VFlyer Taps Into Online Real Estate

Classified widget provider vFlyer has launched a low-cost Web site development and hosting product for real estate agents to post individual listings online.

Like the rest of vFlyer’s product line (explored here), this is a seller-centric tool that aims to reduce the amount of cost and friction for real estate agents to market themselves and their properties online.

The tool essentially lets agents post individual property listings on their own micro-sites, which can be managed easily and hosted by vFlyer for a nominal cost ($10). Real estate is a good entry point for this type of tool because of the vertical’s propensity toward experimentation with online marketing and inelasticity of ad spending.

The same is true for autos, as we’ve pointed out in the past, and comes down to factors such as high margins, high consideration items, tight competition and traditional pressure for leads.

I spoke with Oodle CEO Craig Donato yesterday, who affirmed this notion and likewise reported from his vantage point than autos and real estate generally comprise early adopters.

“As auto Web sites start to qualify leads for dealers and real estate Web sites qualify leads on behalf of their agents, we’ll see enough interest grow, and we’ll reach a tipping point,” he says. “This also applies to smaller companies working on search engine marketing and search engine optimization in these verticals.”

This is also supported by recent data from the Newspaper Association of America that show real estate spending largely shifting from newspapers to online.

Make a Name for Yourself

The challenge for vFlyer (and most online marketing providers) is differentiation in a quickly crowding and fragmented local search market, Donato asserted. This applies to both the sell side (advertisers) and buy side (consumers). For advertisers, the choices are myriad and disorienting, which causes a difficult environment for differentiation, especially without a physical sales force.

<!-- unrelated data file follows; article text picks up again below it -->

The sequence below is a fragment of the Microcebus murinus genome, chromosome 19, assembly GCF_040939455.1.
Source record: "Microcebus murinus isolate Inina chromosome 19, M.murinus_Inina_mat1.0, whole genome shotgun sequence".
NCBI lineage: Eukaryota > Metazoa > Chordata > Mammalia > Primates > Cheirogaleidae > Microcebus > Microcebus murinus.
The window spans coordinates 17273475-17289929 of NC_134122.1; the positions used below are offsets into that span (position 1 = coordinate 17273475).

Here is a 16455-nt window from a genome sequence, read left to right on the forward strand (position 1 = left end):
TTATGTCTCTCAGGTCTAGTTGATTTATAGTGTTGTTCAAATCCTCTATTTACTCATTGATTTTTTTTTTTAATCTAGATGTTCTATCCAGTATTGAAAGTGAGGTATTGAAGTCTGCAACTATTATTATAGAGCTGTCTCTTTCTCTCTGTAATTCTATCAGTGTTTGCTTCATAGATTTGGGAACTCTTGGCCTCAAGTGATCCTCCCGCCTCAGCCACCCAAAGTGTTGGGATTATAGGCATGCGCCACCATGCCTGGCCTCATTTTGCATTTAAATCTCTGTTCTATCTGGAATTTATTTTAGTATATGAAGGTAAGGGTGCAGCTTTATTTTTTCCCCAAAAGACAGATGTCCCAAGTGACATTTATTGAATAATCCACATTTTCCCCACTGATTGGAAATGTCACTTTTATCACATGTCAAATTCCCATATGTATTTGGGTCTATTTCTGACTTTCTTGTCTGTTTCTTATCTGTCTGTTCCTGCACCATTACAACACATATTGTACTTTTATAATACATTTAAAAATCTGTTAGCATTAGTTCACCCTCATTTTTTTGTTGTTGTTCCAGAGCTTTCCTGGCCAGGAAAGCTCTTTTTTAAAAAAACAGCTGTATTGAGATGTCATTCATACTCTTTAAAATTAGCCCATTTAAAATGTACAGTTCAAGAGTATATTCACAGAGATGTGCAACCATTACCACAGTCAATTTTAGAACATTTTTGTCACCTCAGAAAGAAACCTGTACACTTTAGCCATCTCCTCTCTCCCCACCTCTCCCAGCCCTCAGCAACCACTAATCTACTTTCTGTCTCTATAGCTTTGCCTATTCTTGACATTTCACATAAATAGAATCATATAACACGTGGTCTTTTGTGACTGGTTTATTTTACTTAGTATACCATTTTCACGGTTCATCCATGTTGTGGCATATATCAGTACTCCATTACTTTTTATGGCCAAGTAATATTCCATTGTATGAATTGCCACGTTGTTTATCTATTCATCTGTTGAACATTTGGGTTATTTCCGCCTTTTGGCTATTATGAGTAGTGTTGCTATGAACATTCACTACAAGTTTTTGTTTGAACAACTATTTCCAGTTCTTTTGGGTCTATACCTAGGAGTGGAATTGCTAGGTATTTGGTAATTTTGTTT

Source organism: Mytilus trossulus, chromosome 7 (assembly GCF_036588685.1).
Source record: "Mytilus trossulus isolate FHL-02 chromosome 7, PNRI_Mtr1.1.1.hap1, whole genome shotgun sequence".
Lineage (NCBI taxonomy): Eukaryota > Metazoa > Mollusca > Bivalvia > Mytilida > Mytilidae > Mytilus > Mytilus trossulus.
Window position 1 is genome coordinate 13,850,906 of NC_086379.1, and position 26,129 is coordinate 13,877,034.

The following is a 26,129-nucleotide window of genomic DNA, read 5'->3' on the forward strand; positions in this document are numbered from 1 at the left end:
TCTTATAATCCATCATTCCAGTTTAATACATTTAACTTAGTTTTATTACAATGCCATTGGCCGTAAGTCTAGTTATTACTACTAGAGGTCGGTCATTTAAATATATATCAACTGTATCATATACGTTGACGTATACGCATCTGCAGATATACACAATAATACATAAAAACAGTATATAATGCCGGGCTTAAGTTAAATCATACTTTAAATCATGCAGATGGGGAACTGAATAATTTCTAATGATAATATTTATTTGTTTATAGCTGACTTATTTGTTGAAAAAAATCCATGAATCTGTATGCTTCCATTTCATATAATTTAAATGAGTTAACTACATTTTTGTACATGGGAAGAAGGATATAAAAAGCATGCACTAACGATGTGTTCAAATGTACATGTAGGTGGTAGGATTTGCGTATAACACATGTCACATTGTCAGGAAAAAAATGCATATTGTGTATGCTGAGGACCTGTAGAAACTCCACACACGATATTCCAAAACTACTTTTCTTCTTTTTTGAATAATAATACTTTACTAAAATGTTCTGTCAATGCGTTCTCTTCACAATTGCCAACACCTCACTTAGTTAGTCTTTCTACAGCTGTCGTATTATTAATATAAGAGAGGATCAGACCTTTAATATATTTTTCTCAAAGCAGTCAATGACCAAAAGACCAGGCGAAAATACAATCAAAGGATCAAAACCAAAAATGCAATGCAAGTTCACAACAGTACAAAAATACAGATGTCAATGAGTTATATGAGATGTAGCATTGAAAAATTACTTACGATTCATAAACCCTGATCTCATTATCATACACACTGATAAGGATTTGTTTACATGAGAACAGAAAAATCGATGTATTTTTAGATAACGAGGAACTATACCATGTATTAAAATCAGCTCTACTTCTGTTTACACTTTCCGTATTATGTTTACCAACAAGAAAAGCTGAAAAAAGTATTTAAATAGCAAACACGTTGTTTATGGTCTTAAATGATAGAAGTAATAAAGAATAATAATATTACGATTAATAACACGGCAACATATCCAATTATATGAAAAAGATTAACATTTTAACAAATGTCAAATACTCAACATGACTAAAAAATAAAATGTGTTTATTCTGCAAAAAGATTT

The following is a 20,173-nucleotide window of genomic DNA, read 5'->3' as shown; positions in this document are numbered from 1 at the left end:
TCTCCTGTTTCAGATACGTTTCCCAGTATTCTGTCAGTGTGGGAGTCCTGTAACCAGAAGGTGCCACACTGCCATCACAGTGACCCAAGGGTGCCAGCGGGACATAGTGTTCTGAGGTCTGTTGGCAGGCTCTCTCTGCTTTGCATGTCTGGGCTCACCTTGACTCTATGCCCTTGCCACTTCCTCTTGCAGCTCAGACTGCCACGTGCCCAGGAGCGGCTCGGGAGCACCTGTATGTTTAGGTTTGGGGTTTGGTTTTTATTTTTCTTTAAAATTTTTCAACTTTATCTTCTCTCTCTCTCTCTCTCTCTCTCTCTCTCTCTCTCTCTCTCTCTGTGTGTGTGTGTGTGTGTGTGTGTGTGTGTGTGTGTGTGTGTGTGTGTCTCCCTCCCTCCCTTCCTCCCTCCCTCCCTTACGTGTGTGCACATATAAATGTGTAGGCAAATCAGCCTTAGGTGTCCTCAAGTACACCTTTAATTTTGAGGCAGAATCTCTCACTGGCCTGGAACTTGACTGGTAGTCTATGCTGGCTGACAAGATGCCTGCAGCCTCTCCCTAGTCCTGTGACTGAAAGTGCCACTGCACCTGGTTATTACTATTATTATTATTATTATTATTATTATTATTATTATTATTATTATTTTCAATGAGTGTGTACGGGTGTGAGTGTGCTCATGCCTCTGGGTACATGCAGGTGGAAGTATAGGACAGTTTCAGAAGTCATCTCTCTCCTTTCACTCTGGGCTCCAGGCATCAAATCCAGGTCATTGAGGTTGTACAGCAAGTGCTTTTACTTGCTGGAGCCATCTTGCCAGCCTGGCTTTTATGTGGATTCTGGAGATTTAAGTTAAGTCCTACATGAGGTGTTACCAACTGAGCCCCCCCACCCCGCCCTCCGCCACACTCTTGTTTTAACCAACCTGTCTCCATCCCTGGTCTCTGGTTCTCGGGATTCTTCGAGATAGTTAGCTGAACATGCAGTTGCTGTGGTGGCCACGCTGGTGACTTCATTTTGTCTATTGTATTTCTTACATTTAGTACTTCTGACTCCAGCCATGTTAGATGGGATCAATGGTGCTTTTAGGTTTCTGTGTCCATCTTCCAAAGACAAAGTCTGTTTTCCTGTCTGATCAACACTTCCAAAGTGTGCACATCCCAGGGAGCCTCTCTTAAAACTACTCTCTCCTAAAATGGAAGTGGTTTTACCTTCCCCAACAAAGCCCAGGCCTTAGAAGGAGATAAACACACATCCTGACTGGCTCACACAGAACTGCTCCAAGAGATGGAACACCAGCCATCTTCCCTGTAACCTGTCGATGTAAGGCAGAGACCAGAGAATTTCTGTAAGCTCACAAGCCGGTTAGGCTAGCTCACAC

VFlyer’s new product, and all its products, can be very useful to advertisers, but its challenge will lie in marketing and differentiating itself to online marketers. The low hanging fruit will be real estate, as mentioned above, and autos, where it has already created a number of classified ad selling products and widgets.

The product also interestingly fits into the Webification trend to bring more businesses online with cheap and easy products to host and manage a Web site.

The slowing revenue growth in paid search and other forms of performance-based advertising is partly due to the fact that a majority of SMEs aren’t online at all (among other factors). Bringing them online with cheap and easy Web development, hosting and management is the first step toward converting them to online advertisers and expanding this addressable market.

“We’re entering chapter two of e-commerce, where more and more of the people that buy and sell things locally are starting the lead acquisition process online,” says Donato.

Google and Yahoo! have provided free and cheap hosting products as an on ramp to the Internet (or training wheels, as I like to call them) for a few years. But there is a visible uptick in product development from smaller players such as Local.com, and consolidation happening in the Web hosting industry (i.e., Websitepros/Web.com, Affinity/Hostway) to gain capability across Web hosting and marketing services.

We’ll examine the Webification trend further in an upcoming report.

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